Other core technical skills that received mention included computer networking (95 percent), virtualization (92 percent) and cloud architecture (72 percent). Frankly, I'm surprised that cloud topics didn't register at or above 90 percent as well, given their ongoing and ever-increasing importance at all scales of IT.

When it comes to training and personal development plans, 62 percent of IT pros plan to improve their skills and knowledge in cybersecurity by attending training or pursuing a related certification. This could mean folks will have to pay for it out of their own pockets, though.

A recent Spiceworks cybersecurity report indicates that many of its member organizations are reluctant to pay for cybersecurity training for employees. But because 55 percent of Spiceworks member organizations do not currently employ or contract for an in-house cybersecurity expert, this suggests that the investment should be a good one in terms of job retention and new job prospects.

Survey Background

Spiceworks has been conducting all kinds of surveys for several years now, according to Tsai, and they are usually represented as the "Voice of IT." Given the size and activity level of its sizable member population, it should be no surprise to learn that (a) Spiceworks staffs and operates an in-house "Data Science Team" to observe and analyze the copious traffic and threads on its forums and (b) that it's surveying that population on a more or less continuous basis.

Questions for these and other annual surveys and reports usually emerge from the most active topics and discussions in the forums, says Tsai, where survey answer options also come from careful observation of those back-and-forth exchanges.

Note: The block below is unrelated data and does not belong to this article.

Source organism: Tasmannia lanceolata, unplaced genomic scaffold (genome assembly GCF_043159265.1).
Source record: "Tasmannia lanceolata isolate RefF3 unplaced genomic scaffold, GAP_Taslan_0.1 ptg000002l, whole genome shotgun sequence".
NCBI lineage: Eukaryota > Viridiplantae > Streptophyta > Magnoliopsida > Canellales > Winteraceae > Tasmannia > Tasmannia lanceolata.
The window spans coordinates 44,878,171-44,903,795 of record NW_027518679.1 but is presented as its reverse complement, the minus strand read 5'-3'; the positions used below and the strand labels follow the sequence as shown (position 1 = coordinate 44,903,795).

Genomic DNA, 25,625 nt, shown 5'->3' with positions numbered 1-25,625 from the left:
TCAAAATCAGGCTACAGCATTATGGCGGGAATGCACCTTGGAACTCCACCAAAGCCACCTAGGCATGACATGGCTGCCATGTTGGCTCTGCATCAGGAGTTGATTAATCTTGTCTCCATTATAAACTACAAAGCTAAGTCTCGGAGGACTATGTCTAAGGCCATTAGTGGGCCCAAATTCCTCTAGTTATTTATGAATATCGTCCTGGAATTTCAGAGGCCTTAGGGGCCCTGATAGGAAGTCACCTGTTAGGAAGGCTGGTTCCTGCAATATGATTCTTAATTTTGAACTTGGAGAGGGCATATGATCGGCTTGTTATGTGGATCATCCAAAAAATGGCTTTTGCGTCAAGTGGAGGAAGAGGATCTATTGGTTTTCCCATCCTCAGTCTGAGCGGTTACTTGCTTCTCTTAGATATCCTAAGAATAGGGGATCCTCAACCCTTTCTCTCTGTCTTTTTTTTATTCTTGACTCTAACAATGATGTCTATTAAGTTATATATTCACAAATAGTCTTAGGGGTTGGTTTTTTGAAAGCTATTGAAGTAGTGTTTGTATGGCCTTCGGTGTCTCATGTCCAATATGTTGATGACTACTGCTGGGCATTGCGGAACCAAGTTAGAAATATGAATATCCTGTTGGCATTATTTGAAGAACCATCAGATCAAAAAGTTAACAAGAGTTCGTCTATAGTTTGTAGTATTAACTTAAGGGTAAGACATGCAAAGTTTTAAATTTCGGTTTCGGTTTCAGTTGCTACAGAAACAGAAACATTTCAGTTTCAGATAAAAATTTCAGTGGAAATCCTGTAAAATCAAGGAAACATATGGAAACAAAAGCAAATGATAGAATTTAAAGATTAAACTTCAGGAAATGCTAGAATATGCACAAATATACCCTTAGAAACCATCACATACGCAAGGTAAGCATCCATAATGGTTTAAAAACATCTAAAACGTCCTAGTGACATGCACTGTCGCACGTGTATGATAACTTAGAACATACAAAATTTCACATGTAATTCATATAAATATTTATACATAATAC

This year's survey encompassed almost 500 IT professionals with the majority from North America, followed by respondents from Europe, the Middle East and Africa. Analysis of company size for respondents show they come primarily from companies or organizations with less than 500 employees (67 percent for 1 to 499) with only 15 percent working for organizations with more than 1,000 employees.

There's a fair bit of management involvement with Spiceworks in these companies, too. Though 33 percent report Network or System Administrator job titles, 56 percent are an IT Manager, IT Director, Owner/CEO/President or VP IT/CIO. This was quite consistent with the makeup of the crowd I saw at this year's conference.

Bottom Line

My takeaway from this report is that IT pros who work (or want to work) in the SMB world would be smart to invest in their own education and certification in any or all of the core technical skills mentioned in the Spiceworks 2017 Tech Career Outlook. This corresponds closely to other hot skills and topics lists. Thus, it makes good sense to check out the TIP hot certifications stories in all of these areas for targets of opportunity: cybersecurity (information security), networking, virtualization, and cloud computing. It's nearly impossible to go wrong with any of them.